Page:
Slacker’s Syllabus: A newbie’s guide to filing your taxes

Illustration: Lorenza Centi
Originally Published: 
Filing your taxes for the first time is stressful.

Before you start spiraling, though, some words of reassurance: “As a young person, it’s actually pretty easy,” especially if you’ve been checking in on your finances throughout the year, so you know what tax documents to expect, says Mary Beth Storjohann, a certified financial planner and founder of financial education and empowerment platform Workable Wealth. Even if you haven’t stayed on top of your finances as much as you would’ve liked, Storjohann says you still have options.

Here’s a beginner’s guide to doing your taxes.


The 2021 federal income tax filing deadline for all states except Maine and Massachusetts, which have an April 19 deadline. To confirm when you need to file your state income tax return, Storjohann suggests Googling “2021 tax filing deadline, [your state].”

Evaluate your situation

Still deciding between using a self-filing service like TurboTax and hiring a tax professional? Start by assessing the complexity of your situation, Storjohann says.

If it’s pretty straightforward —

that is, you work for an employer that sends you a W-2 form, and you’ve earned interest on a savings account, “those online platforms will be easy to utilize” — even if you have kids and own a home, Storjohann explains. “They’ll tell you which box to look at in your W-2, you plug in that information, and they’ll walk you through it.”


But if you own a business, or have inheritances or investment accounts,

you might want to opt for professional help, especially if you’re new to managing your finances, Storjohann notes. She also suggests hiring a tax professional if this is your first year working a side hustle, and/or you aren’t managing it as a separate entity — in other words, you’re mixing your income and expenses from your side hustle with those from your day job, in the same bank accounts.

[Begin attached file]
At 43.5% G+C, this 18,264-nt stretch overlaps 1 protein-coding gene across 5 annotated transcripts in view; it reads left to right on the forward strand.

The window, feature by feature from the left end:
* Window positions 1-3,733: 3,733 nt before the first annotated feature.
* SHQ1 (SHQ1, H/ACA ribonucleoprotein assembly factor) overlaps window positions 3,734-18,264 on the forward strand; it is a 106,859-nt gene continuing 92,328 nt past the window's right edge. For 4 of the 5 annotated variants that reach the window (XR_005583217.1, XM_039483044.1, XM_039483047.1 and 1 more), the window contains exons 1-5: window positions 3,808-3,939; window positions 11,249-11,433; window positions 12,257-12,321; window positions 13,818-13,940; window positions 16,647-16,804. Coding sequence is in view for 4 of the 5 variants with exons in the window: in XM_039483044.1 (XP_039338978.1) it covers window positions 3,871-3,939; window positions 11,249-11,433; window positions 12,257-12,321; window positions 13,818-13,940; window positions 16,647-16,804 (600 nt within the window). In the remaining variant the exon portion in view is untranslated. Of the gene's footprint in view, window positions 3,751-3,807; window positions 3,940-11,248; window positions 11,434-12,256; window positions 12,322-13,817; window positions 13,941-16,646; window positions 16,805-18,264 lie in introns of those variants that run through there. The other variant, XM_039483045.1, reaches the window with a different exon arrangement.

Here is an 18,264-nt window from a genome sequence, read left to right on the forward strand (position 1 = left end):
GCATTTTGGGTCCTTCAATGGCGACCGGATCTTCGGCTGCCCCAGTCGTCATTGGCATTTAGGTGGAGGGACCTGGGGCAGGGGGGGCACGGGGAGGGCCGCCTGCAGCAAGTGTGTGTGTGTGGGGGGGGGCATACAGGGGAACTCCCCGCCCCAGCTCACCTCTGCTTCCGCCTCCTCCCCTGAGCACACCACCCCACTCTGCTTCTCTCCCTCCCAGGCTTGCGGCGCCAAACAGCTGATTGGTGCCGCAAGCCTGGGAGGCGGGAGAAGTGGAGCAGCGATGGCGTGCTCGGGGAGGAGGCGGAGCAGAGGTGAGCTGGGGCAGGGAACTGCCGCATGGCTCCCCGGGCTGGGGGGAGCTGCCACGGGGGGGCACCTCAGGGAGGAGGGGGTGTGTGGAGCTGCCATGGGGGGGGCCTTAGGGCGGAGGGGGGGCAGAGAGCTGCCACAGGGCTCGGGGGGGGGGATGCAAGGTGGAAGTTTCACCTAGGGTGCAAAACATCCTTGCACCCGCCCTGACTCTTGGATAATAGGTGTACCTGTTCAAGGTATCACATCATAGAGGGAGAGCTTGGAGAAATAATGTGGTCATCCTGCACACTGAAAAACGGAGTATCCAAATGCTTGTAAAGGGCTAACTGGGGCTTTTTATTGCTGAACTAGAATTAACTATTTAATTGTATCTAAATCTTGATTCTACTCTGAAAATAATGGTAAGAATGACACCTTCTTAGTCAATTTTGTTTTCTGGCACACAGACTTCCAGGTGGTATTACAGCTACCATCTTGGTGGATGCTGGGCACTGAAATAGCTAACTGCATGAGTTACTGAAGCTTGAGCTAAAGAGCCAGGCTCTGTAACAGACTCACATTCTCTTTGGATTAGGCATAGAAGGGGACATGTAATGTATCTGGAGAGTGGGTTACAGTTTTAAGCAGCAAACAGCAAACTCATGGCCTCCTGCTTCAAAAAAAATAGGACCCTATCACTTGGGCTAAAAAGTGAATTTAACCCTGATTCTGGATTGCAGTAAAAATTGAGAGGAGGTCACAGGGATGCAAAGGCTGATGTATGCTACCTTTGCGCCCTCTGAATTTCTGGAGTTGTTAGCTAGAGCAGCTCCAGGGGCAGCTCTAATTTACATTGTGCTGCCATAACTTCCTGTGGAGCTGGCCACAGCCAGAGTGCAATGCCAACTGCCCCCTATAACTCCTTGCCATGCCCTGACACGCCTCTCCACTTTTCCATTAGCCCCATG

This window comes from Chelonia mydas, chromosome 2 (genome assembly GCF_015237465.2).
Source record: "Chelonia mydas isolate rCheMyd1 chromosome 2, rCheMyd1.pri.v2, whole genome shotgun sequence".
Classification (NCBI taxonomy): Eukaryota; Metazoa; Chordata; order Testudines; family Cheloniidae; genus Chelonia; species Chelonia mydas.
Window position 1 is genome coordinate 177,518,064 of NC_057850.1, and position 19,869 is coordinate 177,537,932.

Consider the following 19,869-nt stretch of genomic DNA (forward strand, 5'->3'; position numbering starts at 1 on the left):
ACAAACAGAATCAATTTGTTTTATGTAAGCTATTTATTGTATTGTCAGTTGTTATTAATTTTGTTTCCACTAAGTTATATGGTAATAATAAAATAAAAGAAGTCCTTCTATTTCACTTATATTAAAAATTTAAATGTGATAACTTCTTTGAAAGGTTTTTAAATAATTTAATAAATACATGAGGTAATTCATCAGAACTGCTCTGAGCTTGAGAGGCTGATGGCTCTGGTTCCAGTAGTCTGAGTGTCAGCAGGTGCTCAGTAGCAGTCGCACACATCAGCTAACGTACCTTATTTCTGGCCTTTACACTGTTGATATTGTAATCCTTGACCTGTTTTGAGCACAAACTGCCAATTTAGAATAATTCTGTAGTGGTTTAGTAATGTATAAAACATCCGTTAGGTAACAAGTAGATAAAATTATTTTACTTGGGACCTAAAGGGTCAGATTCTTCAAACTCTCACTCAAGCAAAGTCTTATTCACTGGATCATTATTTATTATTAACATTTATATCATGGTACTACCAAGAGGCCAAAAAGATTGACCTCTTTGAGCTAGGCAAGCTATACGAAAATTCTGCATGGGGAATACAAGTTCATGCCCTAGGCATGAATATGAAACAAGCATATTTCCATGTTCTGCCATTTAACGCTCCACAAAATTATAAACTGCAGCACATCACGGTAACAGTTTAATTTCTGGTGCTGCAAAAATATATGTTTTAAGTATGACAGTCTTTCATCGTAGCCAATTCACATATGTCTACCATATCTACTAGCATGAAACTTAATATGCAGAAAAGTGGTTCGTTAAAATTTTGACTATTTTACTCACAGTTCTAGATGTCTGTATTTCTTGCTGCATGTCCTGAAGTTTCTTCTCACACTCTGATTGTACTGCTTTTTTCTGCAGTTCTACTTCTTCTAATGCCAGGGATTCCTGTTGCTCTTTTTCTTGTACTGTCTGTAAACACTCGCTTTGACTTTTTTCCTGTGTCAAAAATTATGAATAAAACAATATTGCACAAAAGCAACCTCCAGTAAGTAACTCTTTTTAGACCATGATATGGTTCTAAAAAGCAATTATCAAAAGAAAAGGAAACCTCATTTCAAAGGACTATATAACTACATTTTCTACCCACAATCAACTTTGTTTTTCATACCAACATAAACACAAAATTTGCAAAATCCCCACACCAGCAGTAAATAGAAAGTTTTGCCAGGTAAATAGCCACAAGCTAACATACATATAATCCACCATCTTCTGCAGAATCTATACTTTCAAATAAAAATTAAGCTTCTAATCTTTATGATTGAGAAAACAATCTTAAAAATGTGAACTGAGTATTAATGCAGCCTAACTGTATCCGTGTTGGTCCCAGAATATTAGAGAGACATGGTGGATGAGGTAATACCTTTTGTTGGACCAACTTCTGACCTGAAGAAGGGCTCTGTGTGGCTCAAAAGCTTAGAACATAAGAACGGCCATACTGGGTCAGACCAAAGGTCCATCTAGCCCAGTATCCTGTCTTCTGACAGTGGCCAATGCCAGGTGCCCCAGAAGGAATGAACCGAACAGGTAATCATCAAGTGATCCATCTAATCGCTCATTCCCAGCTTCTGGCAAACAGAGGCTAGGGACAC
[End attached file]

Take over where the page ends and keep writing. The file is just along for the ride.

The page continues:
A tax professional will help you manage your side hustle separately from your other work, Storjohann says.


Trust your gut. If you have anxiety in any way about doing it on your own, just spend a little extra money and pay somebody to do it for you.

Mary Beth Storjohann


If you want to hire a pro, do it soon

Ideally, you’d want to hire an accountant by the end of January, before they’re booked up, Storjohann says. Otherwise, she suggests asking your personal and professional networks for recommendations rather than wading through online search results.

If your situation isn’t that complicated, and you just want a pro to put you at ease, something like H&R Block — which allows walk-ins — would suffice.

That said, “self-filing platforms are getting better and better,” and some even offer free representation in case the IRS audits you, Maddox says. There’s no right answer. It all depends on your personal needs and comfort.


Gather your records and documents

Whether you decide to use a self-filing service or work with a professional, you’ll need the same basic list of information, according to Storjohann.

Start with personal information:

Your name, date of birth, Social Security Number, and routing and bank account numbers. You’ll also need this info for your spouse, if you’re filing jointly, as well as the names, birthdates, and Social Security Numbers for any dependents.


Now, (some of) the forms:

  • W-2
  • 1099-INT for any bank accounts that earned interest or dividends